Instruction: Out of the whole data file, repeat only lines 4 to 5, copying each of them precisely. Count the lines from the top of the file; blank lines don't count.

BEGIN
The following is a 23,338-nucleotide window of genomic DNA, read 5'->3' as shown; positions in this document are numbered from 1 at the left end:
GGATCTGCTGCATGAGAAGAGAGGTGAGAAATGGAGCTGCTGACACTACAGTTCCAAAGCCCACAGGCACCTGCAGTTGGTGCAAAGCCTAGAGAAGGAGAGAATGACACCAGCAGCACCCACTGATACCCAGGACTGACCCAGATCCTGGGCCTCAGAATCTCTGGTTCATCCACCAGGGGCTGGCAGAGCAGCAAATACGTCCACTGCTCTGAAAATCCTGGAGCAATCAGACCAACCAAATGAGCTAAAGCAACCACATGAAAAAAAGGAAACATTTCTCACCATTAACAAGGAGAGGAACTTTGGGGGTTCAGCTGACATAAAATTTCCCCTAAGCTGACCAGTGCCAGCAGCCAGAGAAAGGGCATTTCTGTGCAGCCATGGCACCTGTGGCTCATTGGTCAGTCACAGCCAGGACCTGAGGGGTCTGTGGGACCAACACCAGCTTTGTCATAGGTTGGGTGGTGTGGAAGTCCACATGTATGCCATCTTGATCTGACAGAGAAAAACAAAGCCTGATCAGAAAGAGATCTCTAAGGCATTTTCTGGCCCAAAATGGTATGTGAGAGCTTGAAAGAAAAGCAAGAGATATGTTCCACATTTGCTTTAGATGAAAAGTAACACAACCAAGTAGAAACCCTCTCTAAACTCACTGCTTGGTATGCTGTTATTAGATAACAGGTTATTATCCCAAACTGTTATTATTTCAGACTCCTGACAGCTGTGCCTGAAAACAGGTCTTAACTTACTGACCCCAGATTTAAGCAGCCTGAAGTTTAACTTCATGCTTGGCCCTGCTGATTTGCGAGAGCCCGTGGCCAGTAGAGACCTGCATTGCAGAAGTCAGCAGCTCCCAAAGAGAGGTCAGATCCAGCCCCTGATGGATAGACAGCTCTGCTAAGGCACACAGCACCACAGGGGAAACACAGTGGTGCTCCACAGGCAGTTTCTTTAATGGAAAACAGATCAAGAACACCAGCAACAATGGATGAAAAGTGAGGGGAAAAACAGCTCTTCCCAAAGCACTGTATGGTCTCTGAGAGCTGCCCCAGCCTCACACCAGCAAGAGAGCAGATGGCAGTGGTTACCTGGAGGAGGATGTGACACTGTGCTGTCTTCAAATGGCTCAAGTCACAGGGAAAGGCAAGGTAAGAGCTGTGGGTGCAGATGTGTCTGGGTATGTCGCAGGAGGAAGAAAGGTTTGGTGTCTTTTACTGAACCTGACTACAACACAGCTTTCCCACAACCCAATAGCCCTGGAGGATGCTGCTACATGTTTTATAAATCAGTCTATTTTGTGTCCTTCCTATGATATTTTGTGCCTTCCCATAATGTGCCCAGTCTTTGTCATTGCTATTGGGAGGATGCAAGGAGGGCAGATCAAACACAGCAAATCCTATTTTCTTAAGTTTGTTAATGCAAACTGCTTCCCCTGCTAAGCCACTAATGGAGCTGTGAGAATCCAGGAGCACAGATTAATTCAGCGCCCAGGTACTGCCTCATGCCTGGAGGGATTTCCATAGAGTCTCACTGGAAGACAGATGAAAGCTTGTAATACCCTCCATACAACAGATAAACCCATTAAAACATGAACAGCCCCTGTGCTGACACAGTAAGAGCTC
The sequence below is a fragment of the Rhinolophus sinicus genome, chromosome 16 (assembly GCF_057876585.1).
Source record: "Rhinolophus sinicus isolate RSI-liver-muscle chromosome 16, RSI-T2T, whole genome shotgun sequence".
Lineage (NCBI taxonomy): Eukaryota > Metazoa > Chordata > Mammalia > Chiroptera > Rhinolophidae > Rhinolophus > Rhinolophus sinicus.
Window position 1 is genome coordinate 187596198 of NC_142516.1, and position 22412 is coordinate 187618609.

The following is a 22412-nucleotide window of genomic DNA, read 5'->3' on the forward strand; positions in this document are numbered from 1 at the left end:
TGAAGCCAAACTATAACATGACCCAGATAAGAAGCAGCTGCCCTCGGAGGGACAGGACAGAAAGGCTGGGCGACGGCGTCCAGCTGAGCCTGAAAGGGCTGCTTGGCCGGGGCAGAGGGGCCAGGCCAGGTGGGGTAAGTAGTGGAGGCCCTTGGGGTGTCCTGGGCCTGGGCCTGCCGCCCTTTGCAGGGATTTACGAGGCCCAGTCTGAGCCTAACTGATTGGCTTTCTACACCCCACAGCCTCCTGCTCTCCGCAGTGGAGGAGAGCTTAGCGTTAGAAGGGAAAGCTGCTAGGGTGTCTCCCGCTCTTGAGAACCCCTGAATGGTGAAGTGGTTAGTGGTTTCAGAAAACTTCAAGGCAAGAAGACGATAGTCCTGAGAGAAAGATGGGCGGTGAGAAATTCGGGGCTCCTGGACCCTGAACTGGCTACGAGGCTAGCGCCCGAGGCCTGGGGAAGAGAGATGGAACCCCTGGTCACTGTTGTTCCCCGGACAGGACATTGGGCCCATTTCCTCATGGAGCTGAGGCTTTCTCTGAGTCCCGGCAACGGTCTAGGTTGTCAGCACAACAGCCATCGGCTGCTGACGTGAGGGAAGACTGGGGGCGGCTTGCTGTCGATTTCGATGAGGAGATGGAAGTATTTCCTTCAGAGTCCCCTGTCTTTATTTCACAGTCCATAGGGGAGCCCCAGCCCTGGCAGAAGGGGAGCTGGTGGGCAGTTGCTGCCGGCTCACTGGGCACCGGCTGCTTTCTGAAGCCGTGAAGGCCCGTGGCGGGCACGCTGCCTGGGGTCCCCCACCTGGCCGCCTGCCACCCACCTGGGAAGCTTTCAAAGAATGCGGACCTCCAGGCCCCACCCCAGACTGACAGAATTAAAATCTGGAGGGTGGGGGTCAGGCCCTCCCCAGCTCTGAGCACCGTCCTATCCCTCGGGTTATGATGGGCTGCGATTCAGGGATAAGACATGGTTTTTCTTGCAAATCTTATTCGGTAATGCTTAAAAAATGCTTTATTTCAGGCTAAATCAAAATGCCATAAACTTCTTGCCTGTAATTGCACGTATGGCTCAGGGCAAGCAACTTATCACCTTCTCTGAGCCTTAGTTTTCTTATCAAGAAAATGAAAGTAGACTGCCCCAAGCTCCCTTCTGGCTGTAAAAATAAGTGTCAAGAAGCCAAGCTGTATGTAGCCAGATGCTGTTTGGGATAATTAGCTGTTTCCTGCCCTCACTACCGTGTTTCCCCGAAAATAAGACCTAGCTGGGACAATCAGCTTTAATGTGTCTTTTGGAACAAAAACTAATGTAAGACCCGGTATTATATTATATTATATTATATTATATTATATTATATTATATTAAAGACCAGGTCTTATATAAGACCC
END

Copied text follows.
Source record: "Rhinolophus sinicus isolate RSI-liver-muscle chromosome 16, RSI-T2T, whole genome shotgun sequence".
Lineage (NCBI taxonomy): Eukaryota > Metazoa > Chordata > Mammalia > Chiroptera > Rhinolophidae > Rhinolophus > Rhinolophus sinicus.